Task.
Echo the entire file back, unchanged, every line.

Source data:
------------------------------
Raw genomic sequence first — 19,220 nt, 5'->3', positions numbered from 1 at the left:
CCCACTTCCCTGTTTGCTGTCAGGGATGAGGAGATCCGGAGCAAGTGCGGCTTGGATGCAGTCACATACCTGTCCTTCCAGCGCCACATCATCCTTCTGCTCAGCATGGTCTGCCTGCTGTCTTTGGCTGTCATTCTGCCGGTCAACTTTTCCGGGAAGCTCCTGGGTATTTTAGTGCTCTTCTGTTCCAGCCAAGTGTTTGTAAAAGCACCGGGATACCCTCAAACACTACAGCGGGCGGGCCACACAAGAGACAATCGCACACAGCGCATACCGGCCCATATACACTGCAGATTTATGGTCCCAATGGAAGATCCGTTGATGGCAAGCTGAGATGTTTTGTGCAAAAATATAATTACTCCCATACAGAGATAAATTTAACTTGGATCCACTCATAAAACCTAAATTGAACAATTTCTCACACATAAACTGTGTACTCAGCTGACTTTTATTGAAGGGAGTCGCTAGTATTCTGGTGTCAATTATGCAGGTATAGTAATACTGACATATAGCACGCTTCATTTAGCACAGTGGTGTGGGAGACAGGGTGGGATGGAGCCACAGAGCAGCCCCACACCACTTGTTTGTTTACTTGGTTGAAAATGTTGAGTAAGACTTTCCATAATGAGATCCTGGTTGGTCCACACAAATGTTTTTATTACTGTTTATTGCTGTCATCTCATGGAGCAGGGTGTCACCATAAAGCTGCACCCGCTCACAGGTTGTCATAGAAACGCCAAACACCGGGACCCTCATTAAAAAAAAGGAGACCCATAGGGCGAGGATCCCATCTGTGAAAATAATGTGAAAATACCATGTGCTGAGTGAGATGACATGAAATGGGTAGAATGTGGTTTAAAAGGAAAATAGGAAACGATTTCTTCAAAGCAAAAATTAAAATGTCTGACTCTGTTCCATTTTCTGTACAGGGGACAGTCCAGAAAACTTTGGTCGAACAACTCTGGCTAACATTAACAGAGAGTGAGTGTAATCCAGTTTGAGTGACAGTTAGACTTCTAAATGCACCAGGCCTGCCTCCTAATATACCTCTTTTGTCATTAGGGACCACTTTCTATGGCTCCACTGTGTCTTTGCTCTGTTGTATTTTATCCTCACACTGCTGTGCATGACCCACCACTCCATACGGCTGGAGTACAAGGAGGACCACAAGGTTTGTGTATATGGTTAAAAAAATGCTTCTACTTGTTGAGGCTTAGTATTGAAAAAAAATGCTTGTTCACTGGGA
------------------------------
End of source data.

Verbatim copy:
Raw genomic sequence first — 19,220 nt, 5'->3', positions numbered from 1 at the left:
CCCACTTCCCTGTTTGCTGTCAGGGATGAGGAGATCCGGAGCAAGTGCGGCTTGGATGCAGTCACATACCTGTCCTTCCAGCGCCACATCATCCTTCTGCTCAGCATGGTCTGCCTGCTGTCTTTGGCTGTCATTCTGCCGGTCAACTTTTCCGGGAAGCTCCTGGGTATTTTAGTGCTCTTCTGTTCCAGCCAAGTGTTTGTAAAAGCACCGGGATACCCTCAAACACTACAGCGGGCGGGCCACACAAGAGACAATCGCACACAGCGCATACCGGCCCATATACACTGCAGATTTATGGTCCCAATGGAAGATCCGTTGATGGCAAGCTGAGATGTTTTGTGCAAAAATATAATTACTCCCATACAGAGATAAATTTAACTTGGATCCACTCATAAAACCTAAATTGAACAATTTCTCACACATAAACTGTGTACTCAGCTGACTTTTATTGAAGGGAGTCGCTAGTATTCTGGTGTCAATTATGCAGGTATAGTAATACTGACATATAGCACGCTTCATTTAGCACAGTGGTGTGGGAGACAGGGTGGGATGGAGCCACAGAGCAGCCCCACACCACTTGTTTGTTTACTTGGTTGAAAATGTTGAGTAAGACTTTCCATAATGAGATCCTGGTTGGTCCACACAAATGTTTTTATTACTGTTTATTGCTGTCATCTCATGGAGCAGGGTGTCACCATAAAGCTGCACCCGCTCACAGGTTGTCATAGAAACGCCAAACACCGGGACCCTCATTAAAAAAAAGGAGACCCATAGGGCGAGGATCCCATCTGTGAAAATAATGTGAAAATACCATGTGCTGAGTGAGATGACATGAAATGGGTAGAATGTGGTTTAAAAGGAAAATAGGAAACGATTTCTTCAAAGCAAAAATTAAAATGTCTGACTCTGTTCCATTTTCTGTACAGGGGACAGTCCAGAAAACTTTGGTCGAACAACTCTGGCTAACATTAACAGAGAGTGAGTGTAATCCAGTTTGAGTGACAGTTAGACTTCTAAATGCACCAGGCCTGCCTCCTAATATACCTCTTTTGTCATTAGGGACCACTTTCTATGGCTCCACTGTGTCTTTGCTCTGTTGTATTTTATCCTCACACTGCTGTGCATGACCCACCACTCCATACGGCTGGAGTACAAGGAGGACCACAAGGTTTGTGTATATGGTTAAAAAAATGCTTCTACTTGTTGAGGCTTAGTATTGAAAAAAAATGCTTGTTCACTGGGA